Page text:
Grandfather Mountain Remains Open Despite Numerous Road Closures and Detours

Published Thursday, May 24, 2018 at 11:30 am

Despite flood damage to U.S. 221, the Grandfather Mountain nature park remains open and easily accessible via the open portions of the popular highway. (Photo by Skip Sickler, Grandfather Mountain Stewardship Foundation)

By Nathan Ham

Heavy rains have taken a toll on several roads and highways across the High Country, including U.S. Highway 221 between Blowing Rock and Linville. The road will be closed for the foreseeable future as a portion of the road was washed out about two miles north of the Grandfather Mountain entrance.

“We are collaborating with companies outside of the DOT to fix the problems. We also have our own NCDOT engineering guys coming in to look at it because it’s so steep we can’t do what we would normally do to fix the problem,” said NCDOT worker Josh Wright on Monday.

Add in the delays of final repairs and resurfacing of the Linn Cove Viaduct on the Blue Ridge Parkway that will keep that portion road closed through the Memorial Day Weekend, it has been a tough time for scenic travel in the High Country. According to the National park Service, the heavy rainfall has kept the final paving steps from taking place. There needs to be a minimum of 48 hours of dry weather for the final steps to be completed.

Despite these road closures, Grandfather Mountain will remain open for residents and tourists. Visitors from Boone and Blowing Rock will need to travel N.C. Highway 105 South to U.S. 221 North to get to the park while people traveling from Asheville and that area can travel U.S. 221 North to the entrance as the road closure is south of that area.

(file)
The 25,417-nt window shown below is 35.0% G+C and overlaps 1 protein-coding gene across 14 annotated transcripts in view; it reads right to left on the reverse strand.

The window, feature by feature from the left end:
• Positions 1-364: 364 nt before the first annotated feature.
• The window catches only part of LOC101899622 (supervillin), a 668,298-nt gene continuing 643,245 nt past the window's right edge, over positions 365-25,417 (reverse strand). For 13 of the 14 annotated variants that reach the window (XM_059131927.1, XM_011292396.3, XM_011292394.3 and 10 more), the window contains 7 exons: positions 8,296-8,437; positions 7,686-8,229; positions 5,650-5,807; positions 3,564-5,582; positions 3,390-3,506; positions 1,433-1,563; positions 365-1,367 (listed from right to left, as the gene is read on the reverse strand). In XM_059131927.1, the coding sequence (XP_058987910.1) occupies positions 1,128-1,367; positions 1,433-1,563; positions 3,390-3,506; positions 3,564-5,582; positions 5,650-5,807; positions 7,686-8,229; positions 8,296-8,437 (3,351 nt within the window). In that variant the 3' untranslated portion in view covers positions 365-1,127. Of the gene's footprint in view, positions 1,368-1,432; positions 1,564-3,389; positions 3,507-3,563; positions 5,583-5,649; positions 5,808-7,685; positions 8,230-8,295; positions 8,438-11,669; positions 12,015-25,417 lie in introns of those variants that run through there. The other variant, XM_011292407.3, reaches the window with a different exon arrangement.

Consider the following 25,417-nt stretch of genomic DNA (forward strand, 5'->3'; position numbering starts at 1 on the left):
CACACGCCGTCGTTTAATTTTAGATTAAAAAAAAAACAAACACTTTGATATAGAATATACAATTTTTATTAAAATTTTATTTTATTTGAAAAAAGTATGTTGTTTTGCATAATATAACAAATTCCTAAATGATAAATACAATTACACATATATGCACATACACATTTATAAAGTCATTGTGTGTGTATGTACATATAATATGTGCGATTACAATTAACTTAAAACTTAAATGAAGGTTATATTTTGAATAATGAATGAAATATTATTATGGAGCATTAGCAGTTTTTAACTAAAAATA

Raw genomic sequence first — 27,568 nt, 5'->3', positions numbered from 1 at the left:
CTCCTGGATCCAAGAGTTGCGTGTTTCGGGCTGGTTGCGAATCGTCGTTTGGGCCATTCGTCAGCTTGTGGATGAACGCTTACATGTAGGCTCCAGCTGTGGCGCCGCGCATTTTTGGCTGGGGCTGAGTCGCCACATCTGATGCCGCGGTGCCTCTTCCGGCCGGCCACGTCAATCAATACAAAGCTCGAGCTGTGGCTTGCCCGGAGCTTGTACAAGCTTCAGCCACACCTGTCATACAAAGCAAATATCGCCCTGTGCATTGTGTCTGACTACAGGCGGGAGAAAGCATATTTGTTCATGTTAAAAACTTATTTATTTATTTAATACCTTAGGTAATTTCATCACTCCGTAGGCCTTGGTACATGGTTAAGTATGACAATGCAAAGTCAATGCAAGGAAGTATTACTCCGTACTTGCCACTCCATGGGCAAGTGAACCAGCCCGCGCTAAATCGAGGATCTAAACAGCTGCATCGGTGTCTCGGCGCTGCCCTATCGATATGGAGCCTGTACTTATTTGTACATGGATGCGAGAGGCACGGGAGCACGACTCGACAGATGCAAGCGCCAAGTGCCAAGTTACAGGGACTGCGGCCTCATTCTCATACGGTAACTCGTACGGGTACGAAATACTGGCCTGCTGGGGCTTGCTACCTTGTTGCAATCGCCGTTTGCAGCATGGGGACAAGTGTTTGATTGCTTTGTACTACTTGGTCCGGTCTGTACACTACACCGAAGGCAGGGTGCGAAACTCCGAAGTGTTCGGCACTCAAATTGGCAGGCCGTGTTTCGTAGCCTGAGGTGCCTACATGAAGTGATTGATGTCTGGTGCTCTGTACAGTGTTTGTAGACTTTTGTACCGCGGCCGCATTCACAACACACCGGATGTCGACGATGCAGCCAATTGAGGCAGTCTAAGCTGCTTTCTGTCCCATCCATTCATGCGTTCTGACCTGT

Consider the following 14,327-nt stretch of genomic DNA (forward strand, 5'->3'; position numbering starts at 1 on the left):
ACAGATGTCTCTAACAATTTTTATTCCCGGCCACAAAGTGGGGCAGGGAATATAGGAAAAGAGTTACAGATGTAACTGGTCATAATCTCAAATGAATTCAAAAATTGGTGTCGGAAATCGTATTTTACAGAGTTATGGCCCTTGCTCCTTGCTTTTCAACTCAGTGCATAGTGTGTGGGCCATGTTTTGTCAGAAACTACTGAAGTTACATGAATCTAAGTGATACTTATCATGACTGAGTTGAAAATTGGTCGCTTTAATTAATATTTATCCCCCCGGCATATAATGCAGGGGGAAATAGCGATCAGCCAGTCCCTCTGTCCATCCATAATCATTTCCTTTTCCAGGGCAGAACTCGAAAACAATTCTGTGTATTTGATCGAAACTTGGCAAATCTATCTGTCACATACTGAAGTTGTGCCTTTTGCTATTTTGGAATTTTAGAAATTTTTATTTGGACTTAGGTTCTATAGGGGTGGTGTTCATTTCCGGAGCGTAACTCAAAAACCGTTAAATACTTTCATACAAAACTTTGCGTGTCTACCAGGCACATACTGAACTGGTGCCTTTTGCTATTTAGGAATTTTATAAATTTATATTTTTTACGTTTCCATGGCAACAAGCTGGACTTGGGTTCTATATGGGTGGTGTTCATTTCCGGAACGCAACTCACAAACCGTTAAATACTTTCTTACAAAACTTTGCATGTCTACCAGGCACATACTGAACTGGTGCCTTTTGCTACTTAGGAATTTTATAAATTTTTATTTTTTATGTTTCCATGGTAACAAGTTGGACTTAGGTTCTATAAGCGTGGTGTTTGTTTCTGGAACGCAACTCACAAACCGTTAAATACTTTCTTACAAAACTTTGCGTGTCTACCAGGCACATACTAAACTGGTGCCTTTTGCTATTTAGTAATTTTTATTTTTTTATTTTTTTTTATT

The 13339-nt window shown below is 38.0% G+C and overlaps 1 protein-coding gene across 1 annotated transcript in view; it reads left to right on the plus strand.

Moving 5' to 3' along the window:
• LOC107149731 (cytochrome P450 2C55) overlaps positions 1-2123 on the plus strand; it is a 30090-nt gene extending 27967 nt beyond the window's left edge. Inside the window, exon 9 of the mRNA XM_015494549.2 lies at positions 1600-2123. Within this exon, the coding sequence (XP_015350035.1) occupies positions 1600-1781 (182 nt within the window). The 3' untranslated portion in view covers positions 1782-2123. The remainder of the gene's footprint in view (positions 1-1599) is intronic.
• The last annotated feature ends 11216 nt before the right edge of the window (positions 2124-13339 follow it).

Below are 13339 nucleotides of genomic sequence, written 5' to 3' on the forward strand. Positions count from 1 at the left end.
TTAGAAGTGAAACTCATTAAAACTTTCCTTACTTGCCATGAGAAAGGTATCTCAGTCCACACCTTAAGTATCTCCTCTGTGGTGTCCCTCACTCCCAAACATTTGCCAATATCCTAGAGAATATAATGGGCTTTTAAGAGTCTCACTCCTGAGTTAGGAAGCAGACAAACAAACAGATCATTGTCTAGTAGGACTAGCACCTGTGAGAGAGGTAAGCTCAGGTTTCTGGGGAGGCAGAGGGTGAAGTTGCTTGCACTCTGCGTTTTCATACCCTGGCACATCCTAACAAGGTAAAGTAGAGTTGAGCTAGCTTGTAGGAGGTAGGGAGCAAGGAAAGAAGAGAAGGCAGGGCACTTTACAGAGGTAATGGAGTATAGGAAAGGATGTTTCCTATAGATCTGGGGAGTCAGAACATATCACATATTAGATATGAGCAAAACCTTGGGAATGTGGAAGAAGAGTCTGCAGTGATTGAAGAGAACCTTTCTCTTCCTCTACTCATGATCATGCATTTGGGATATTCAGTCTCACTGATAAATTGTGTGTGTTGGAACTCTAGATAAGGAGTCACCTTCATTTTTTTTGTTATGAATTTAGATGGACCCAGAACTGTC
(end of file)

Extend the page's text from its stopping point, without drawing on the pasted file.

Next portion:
If you are traveling north on the Blue Ridge Parkway to get to Grandfather Mountain, take the exit at milepost 305 to get to the entrance.

“We’re thankful for the N.C. Department of Transportation’s efforts in keeping our guests and motorists safe,” said Frank Ruggiero, director of marketing and communications for the Grandfather Mountain Stewardship Foundation. “Fortunately, Grandfather Mountain itself did not sustain significant damage.

Two trails at Grandfather Mountain State Park in Avery, Watauga, and Caldwell counties are closed to visitors due to damage sustained from heavy rains May 17-20, according to the N.C. Division of Parks and Recreation. The park received 11 inches of rain in four days and more rain is in the forecast throughout the coming week.

Nuwati and Cragway trails will likely be closed for several weeks as state park crews continue to assess damage, repair eroded sections of trail, and clear debris from around trails. Campsites accessed from the Nuwati Trail—Streamside, The Hermitage, Storyteller’s Rock and The Refuge—are also closed until the trail reopens.

All other trails at Grandfather Mountain State Park remain open but are also severely eroded and some have sections of steps washed out. In some places, there is standing or moving water on the trails and there are many slippery areas along the trails. Park officials ask that hikers take these factors into consideration when planning a trip to the park. 

Mortimer Campground closed, other area roads either impassable or a four-wheel drive vehicle is needed

The U.S. Forest Service said on Thursday that the Mortimer Campground in the Wilson Creek area of Caldwell County on the Pisgah National Forest’s Grandfather Ranger District is temporarily closed to due flood damage sustained.

The forest service has started the process of assessing the damage and looking for ways to repair it. The campground will be closed through Memorial Day Weekend and will be reopened as soon as conditions are deemed safe for visitors.

Several landslides and washouts on area roads around Wilson Creek in Caldwell and Avery Counties have been severely impacted. Schoolhouse Ridge Road is currently closed to all motor vehicle traffic. Roseboro Road is only passable for high clearance and four-wheel drive vehicles. Mortimer-Piedmont Road and Edgemont-Pinola Road are in poor condition but are considered passable for most vehicles.

Damage to Mortimer Campground as a result of weekend storms. (USFS photo by Lisa Jennings)

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